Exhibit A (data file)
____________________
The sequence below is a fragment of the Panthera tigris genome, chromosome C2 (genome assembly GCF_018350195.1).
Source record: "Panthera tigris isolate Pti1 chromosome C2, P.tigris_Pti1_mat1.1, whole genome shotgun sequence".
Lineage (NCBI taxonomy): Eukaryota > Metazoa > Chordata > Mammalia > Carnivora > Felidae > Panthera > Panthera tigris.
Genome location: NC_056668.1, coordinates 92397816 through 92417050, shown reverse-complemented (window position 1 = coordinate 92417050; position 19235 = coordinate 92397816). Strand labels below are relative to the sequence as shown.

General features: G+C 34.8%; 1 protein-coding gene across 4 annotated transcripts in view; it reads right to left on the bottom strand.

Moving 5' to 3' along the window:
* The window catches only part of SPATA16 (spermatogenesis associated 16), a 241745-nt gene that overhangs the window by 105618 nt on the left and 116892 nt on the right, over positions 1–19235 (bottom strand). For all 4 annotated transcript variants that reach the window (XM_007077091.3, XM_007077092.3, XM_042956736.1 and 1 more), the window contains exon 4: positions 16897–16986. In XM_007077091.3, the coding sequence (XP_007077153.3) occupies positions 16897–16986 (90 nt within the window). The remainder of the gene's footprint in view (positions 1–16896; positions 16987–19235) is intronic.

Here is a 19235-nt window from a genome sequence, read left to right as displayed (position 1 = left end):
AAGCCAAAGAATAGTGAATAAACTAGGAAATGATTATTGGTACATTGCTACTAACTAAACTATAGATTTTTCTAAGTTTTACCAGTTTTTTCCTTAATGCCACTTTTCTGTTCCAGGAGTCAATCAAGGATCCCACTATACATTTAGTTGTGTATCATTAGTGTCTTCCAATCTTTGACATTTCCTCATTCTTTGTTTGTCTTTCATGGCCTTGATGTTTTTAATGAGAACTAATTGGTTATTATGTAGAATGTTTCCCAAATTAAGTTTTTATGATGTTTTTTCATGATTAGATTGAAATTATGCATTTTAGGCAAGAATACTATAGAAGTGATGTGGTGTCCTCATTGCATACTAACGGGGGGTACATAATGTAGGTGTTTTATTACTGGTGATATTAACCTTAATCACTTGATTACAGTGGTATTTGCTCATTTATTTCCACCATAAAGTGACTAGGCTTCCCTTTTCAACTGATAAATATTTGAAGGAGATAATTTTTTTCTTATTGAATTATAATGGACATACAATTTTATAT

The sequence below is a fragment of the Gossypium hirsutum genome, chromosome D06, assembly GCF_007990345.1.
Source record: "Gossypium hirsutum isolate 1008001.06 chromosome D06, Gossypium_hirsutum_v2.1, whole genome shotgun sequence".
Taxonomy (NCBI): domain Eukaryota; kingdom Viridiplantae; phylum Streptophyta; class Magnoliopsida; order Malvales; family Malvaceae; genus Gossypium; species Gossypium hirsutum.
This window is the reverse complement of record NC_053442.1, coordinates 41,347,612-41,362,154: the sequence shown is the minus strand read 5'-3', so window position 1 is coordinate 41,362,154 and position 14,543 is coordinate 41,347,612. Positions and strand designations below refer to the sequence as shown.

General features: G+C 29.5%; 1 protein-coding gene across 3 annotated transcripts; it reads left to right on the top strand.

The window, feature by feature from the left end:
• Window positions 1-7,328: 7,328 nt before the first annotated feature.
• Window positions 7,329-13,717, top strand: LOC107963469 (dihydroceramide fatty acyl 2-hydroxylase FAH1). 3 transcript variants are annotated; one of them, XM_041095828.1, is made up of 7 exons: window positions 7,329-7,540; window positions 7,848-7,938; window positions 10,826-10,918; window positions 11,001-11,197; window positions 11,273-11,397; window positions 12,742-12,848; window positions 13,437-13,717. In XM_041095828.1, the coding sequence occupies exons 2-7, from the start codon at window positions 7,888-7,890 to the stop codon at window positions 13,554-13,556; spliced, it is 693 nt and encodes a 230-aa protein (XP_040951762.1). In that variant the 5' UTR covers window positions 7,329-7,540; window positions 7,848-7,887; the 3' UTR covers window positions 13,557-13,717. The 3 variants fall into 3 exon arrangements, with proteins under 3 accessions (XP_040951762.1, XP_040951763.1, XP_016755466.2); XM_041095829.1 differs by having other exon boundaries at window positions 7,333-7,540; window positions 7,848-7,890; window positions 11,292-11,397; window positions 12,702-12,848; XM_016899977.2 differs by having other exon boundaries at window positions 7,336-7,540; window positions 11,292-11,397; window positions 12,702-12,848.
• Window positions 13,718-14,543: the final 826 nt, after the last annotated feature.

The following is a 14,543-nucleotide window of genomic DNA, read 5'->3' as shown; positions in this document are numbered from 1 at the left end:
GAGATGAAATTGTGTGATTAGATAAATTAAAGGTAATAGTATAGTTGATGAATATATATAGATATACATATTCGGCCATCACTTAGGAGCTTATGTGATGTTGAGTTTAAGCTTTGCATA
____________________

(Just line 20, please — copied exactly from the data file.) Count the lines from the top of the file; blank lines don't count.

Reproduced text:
GAGATGAAATTGTGTGATTAGATAAATTAAAGGTAATAGTATAGTTGATGAATATATATAGATATACATATTCGGCCATCACTTAGGAGCTTATGTGATGTTGAGTTTAAGCTTTGCATA